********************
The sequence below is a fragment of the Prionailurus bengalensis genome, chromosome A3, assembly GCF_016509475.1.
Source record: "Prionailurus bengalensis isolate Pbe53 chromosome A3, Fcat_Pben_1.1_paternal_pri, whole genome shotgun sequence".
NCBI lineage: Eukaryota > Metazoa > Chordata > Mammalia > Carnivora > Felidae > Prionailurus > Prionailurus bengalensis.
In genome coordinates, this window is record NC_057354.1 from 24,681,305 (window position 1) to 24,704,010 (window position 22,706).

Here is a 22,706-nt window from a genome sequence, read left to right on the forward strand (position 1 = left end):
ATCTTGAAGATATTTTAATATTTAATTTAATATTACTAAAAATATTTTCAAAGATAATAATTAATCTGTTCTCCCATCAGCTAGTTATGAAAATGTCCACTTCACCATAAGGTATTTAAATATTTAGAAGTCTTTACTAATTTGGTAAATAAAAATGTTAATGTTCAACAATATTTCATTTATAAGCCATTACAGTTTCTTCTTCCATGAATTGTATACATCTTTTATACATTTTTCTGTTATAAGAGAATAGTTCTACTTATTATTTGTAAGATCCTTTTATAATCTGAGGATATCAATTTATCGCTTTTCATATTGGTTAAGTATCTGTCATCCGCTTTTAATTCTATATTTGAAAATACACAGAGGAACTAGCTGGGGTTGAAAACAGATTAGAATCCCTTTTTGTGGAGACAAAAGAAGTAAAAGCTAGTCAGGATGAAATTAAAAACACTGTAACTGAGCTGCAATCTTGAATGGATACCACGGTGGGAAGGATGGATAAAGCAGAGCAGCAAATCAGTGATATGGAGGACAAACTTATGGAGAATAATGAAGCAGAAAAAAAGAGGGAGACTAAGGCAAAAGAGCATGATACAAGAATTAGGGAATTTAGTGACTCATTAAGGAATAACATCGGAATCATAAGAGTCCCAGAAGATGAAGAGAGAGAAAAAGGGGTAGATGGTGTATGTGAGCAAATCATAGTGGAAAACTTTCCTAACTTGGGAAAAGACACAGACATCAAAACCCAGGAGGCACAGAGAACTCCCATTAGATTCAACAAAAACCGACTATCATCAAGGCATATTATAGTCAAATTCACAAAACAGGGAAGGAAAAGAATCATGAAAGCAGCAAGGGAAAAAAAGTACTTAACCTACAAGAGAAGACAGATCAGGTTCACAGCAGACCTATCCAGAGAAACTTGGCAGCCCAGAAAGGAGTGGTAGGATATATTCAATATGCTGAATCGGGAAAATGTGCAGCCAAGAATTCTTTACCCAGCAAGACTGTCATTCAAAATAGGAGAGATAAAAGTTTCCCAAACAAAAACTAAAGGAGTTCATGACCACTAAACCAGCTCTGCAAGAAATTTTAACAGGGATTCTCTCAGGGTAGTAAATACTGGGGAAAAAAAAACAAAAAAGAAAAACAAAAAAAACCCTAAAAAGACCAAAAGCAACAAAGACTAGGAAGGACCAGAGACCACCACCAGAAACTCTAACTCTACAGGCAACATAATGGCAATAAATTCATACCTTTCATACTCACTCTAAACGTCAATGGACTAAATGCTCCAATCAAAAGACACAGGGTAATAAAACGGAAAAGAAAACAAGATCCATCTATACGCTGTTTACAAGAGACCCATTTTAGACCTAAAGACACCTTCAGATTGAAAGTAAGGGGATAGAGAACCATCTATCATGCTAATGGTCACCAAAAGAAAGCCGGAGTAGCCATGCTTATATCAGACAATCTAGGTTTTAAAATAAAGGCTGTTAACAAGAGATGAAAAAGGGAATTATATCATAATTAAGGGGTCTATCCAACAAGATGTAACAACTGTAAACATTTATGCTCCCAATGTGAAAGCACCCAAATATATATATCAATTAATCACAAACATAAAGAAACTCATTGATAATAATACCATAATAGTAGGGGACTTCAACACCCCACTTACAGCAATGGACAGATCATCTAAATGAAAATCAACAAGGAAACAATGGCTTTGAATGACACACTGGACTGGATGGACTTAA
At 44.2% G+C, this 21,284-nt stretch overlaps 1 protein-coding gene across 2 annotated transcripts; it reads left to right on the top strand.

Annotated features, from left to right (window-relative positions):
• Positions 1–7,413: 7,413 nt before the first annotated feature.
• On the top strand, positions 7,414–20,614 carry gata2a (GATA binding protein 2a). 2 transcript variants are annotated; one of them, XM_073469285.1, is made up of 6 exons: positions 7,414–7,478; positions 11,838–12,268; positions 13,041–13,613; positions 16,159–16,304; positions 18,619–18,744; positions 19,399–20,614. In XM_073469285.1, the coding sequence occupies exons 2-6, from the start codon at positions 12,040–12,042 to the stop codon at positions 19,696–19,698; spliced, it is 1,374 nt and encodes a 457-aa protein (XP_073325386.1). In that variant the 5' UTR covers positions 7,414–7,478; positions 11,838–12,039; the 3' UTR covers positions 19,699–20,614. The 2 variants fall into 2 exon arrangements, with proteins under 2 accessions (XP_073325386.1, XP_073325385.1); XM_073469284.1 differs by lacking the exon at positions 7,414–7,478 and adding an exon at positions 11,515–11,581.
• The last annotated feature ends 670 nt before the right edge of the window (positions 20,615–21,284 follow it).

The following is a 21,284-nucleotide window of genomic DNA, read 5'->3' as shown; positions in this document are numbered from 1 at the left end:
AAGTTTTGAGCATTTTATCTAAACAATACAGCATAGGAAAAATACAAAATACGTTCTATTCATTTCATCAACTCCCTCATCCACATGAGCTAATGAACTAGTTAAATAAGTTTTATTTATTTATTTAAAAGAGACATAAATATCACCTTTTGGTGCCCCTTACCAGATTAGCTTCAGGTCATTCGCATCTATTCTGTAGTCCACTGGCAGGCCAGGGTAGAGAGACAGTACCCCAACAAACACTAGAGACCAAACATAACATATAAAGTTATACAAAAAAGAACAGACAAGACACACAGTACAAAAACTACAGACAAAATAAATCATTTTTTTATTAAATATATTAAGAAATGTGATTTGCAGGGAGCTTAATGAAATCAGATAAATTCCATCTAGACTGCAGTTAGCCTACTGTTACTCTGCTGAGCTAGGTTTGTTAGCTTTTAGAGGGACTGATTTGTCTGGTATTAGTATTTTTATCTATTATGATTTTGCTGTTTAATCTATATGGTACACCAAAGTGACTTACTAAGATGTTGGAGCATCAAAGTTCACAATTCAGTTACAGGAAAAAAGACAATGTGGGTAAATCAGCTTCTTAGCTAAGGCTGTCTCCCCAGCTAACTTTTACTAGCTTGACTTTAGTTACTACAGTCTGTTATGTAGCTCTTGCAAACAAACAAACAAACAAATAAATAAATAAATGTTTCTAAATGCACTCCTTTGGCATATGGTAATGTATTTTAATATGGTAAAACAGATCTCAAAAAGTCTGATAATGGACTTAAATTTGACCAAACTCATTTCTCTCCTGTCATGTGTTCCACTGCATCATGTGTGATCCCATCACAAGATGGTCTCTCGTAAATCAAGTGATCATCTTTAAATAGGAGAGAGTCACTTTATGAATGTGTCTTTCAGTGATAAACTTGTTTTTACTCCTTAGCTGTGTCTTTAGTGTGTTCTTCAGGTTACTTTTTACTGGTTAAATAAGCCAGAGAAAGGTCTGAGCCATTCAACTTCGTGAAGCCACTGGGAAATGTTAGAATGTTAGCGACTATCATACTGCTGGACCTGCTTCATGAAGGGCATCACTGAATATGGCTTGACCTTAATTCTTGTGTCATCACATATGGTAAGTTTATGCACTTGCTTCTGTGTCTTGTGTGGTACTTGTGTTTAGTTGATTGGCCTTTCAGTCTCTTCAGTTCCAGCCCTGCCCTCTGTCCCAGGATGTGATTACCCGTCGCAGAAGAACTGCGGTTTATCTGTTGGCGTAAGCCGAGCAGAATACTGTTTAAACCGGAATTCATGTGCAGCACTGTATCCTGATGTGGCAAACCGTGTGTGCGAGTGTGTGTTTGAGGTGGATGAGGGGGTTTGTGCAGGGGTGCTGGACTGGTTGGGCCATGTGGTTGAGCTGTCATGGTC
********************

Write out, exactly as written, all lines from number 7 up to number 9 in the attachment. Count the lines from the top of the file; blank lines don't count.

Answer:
At 44.2% G+C, this 21,284-nt stretch overlaps 1 protein-coding gene across 2 annotated transcripts; it reads left to right on the top strand.

Annotated features, from left to right (window-relative positions):
• Positions 1–7,413: 7,413 nt before the first annotated feature.